The supplement related to this article is available online at: https://doi.org/10.5194/hess-25-447-2021-supplement.
MGDK, MM, AJP and AMU put forward the general scientific questions, designed the model experiments, investigated the simulations and drafted the manuscript. TEG, BEM, JY and DSE endeavoured to collect, to process and to correct the EucFACE observations. All authors participated in the discussion and revision of the manuscript.
The authors declare that they have no conflict of interest.
Mengyuan Mu, Martin G. De Kauwe, Andy J. Pitman and Anna M. Ukkola acknowledge support from the Australian Research Council (ARC) Centre of Excellence for Climate Extremes (CE170100023). Mengyuan Mu acknowledges support from the UNSW University International Postgraduate Award (UIPA) scheme. Martin G. De Kauwe and Andy J. Pitman acknowledge support from the ARC Discovery Grant (DP190101823). Martin G. De Kauwe, Teresa E. Gimeno, Belinda E. Medlyn, Jinyan Yang and David S. Ellsworth acknowledge support from the NSW Research Attraction and Acceleration Program (RAAP). EucFACE is supported by the Australian Commonwealth Government in collaboration with Western Sydney University. The facility was constructed as part of the nation-building initiative of the Australian Government. We thank the National Computational Infrastructure at the Australian National University, an initiative of the Australian Government, for access to supercomputer resources. We sincerely appreciate Burhan Amiji and Vinod Kumar for the collection of the neutron probe measurements. We also thank Craig Barton and Craig McNamara for their excellent technical support and Mingkai Jiang for the suggestion on the EucFACE understorey.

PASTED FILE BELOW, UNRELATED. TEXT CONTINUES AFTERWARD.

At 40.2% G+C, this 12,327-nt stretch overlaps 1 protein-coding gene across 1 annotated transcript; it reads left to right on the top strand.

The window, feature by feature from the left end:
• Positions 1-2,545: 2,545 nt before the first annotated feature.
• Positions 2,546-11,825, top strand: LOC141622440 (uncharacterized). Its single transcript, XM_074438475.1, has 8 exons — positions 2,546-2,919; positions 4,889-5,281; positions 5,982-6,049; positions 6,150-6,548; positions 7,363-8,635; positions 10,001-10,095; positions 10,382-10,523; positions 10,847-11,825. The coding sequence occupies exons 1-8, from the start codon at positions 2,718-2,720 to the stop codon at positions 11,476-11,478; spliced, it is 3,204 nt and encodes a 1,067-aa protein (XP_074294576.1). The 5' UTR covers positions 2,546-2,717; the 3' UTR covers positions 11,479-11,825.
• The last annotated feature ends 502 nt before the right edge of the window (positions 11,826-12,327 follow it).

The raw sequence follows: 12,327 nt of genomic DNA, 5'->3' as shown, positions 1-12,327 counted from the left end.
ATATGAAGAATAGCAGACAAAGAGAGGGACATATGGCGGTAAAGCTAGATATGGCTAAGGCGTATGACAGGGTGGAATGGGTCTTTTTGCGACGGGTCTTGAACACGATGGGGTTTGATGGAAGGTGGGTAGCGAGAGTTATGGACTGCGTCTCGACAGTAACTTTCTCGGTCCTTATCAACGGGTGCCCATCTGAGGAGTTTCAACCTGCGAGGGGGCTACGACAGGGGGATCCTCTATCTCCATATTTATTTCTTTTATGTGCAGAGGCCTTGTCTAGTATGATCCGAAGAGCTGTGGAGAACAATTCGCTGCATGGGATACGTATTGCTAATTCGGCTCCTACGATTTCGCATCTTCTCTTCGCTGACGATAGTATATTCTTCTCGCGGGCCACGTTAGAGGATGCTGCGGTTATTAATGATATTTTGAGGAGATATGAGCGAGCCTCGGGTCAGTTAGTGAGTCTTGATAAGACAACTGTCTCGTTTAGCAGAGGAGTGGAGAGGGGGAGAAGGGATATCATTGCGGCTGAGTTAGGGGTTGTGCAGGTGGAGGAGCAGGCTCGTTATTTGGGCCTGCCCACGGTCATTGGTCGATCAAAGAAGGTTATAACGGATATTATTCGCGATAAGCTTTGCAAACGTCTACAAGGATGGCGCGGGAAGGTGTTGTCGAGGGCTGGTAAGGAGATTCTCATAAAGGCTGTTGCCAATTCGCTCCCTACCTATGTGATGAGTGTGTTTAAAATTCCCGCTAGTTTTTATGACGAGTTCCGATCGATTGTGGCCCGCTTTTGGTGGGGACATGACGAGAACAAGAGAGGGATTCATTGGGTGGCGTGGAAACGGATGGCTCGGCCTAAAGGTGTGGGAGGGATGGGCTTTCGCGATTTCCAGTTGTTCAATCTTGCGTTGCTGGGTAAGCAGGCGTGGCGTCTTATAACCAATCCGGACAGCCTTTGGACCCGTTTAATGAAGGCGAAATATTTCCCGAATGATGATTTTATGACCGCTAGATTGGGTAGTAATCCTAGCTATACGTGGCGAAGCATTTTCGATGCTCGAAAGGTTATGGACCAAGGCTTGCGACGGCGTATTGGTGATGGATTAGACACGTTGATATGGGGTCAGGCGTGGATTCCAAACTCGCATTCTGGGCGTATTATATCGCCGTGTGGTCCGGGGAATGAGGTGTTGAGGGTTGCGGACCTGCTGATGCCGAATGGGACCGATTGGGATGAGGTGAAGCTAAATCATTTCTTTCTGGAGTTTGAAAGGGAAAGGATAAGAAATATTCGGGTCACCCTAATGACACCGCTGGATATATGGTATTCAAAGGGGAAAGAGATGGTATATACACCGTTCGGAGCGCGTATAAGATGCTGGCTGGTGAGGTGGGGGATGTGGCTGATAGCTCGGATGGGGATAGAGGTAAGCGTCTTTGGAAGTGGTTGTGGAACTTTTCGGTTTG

This research has been supported by the Australian Research Council Centre of Excellence for Climate Extremes (grant no. CE170100023), the Australian Research Council Discovery Grant (grant no. DP190101823) and the NSW Research Attraction and Acceleration Program (RAAP).
This paper was edited by Ryan Teuling and reviewed by Rene Orth and one anonymous referee.